Every summer, the epic four-day Artswells Festival transforms Wells and Barkerville and their tagline, “Expect the Unexpected,” says it all. The buzz in the air is reminiscent of ‘gold fever,’ as a diverse mix of world class jazz, electronic, world, hip-hop, funk, indie, pop, country, and folk music performances set the stage for a an experience you’ll never forget. Whether you’re hustling to venues to attend music, dance, theatre, or literary performances at historical hot spots like the Sunset Theatre cabaret and the Wells community hall, strolling down the colourful streets, or relaxing by the meandering creek in the townsite, ArtsWells offers something for everyone. Rain or shine, it’s not unusual to see crowds of festival goers dance-walking along the road, interspersed with accordion players, jugglers, poi fire dancers, violinists, stilt-walkers, acrobats, tri-cyclists, and bands of hula hoop dancers. Visit to find out more. See more on the ArtsWells scene here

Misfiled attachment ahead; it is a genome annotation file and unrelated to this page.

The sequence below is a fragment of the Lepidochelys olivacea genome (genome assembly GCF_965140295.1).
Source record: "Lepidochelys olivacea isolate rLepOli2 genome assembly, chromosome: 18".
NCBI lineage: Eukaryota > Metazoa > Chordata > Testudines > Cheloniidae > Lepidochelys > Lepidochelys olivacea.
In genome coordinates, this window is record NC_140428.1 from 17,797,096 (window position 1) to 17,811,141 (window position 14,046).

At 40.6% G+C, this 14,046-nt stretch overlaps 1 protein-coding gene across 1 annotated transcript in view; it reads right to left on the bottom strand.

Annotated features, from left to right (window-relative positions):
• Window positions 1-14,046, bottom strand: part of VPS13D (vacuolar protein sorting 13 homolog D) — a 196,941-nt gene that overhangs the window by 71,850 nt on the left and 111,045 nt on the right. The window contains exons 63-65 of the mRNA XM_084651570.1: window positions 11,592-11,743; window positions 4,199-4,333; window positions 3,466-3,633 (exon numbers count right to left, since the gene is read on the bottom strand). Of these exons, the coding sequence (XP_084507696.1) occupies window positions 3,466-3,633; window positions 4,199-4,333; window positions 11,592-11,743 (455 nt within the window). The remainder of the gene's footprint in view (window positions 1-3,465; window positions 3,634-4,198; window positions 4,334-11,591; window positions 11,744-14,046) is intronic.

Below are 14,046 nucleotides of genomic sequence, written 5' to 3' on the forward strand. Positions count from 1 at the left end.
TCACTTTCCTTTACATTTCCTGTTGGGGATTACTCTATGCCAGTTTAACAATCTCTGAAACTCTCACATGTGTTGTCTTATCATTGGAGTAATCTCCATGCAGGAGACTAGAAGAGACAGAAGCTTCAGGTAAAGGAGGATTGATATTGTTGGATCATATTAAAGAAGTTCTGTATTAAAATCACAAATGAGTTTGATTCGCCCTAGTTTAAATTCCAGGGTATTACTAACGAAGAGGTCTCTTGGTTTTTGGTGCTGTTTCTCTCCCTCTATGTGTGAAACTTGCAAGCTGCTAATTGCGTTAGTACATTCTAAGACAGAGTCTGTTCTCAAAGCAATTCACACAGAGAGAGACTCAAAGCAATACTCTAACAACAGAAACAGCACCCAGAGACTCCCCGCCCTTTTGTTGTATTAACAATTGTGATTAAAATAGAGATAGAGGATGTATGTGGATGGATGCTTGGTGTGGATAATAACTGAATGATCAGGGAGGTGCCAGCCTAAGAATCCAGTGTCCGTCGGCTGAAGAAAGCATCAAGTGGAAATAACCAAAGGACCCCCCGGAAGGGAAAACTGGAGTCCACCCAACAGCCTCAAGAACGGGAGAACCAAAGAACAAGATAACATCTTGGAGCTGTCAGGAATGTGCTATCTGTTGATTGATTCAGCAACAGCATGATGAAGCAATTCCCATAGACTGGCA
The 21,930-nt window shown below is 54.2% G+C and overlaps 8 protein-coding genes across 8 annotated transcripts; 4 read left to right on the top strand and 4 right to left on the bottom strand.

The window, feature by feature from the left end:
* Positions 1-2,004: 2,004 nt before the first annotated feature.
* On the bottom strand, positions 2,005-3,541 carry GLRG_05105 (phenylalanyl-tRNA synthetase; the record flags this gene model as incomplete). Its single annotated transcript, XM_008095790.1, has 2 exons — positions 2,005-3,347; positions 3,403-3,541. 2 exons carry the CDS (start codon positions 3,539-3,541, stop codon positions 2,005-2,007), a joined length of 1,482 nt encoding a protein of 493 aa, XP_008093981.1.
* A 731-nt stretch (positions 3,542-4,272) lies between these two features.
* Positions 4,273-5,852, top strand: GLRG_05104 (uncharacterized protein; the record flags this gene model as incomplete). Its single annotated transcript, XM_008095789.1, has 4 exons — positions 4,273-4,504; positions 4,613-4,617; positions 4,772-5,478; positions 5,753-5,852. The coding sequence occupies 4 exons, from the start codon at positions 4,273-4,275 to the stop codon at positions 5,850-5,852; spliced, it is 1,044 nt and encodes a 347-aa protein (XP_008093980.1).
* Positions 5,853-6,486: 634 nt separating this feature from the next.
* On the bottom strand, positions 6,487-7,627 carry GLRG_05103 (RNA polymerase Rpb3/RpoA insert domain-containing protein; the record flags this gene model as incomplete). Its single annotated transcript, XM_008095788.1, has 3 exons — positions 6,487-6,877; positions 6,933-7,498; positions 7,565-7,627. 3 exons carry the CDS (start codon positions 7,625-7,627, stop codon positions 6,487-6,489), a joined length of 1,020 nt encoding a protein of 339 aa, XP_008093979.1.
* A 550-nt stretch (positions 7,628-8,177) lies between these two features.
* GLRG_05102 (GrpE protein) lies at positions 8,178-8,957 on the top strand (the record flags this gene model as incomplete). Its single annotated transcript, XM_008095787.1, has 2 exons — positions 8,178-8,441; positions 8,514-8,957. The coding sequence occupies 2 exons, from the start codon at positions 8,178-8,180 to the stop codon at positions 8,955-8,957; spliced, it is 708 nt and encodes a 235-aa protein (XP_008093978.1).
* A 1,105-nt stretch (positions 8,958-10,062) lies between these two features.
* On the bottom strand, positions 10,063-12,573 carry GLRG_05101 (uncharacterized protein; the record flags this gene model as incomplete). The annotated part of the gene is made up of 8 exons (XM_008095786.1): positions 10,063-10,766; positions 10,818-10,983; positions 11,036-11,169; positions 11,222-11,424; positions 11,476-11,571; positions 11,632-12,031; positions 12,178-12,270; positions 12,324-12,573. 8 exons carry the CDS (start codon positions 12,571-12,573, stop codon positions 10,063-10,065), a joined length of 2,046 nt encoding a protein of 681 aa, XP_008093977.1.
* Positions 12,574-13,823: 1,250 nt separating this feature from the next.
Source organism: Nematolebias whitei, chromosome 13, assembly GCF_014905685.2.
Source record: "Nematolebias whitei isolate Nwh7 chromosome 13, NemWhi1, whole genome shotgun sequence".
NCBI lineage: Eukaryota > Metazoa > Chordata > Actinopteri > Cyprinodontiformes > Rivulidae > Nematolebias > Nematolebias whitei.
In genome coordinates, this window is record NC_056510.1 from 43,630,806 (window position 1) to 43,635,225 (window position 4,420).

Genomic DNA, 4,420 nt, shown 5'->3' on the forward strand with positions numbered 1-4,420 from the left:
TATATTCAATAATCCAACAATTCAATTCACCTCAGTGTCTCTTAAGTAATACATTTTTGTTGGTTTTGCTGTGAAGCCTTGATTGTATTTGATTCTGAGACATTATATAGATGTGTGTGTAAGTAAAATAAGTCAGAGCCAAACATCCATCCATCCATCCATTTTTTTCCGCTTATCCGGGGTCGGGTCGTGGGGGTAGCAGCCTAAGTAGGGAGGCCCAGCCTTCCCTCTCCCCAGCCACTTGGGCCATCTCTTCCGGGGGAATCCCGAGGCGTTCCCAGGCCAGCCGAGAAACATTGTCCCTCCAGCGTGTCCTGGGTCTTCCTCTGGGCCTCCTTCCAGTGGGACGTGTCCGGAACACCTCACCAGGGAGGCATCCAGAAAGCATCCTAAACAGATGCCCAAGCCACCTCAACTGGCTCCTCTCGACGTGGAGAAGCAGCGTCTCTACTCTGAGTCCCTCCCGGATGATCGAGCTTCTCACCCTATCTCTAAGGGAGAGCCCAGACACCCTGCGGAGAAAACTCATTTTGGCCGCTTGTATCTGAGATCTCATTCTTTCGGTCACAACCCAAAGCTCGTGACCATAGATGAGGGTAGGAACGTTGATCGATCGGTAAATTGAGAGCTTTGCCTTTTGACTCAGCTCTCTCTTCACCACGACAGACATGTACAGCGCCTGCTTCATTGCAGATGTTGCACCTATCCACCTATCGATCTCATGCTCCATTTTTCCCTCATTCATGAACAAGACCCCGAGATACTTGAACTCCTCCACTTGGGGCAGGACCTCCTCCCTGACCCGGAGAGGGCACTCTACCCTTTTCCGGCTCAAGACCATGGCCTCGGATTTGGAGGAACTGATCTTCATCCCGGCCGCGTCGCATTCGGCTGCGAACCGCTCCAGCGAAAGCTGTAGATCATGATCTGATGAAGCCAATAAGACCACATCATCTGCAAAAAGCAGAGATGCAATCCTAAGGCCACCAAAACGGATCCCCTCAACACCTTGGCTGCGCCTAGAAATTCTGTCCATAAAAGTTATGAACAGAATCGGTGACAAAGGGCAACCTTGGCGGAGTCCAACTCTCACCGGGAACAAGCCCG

Just a few miles down the road you’ll find the thriving Barkerville Historic Town, a bustling re-enactment of the 1869-1885 period and first wave of the Cariboo Gold rush. In 1862, prospector Billy Barker discovered an ounce of placer gold for every three pans of dirt from the Williams Creek area in Richfield near Barkerville. Within a short time Barkerville became the hub of the Cariboo gold fields, with its deep placers and rich hillside deposits. At its height, Barkerville was the largest city north of San Francisco and west of Chicago. In 1865, the 700 km Cariboo Waggon Road from Fort Yale ending in Barkerville was completed, transforming the dangerous mule pack-trail through BC Interior canyon country into an efficient gold transport route. Designated a National Historic Site of Canada in 1924, Barkerville was recognized as a key influence in the economic and political development of BC. In 1958, the provincial government created the Barkerville Historic Provincial Park, reconstructing the town to mirror its appearance between 1869-1885.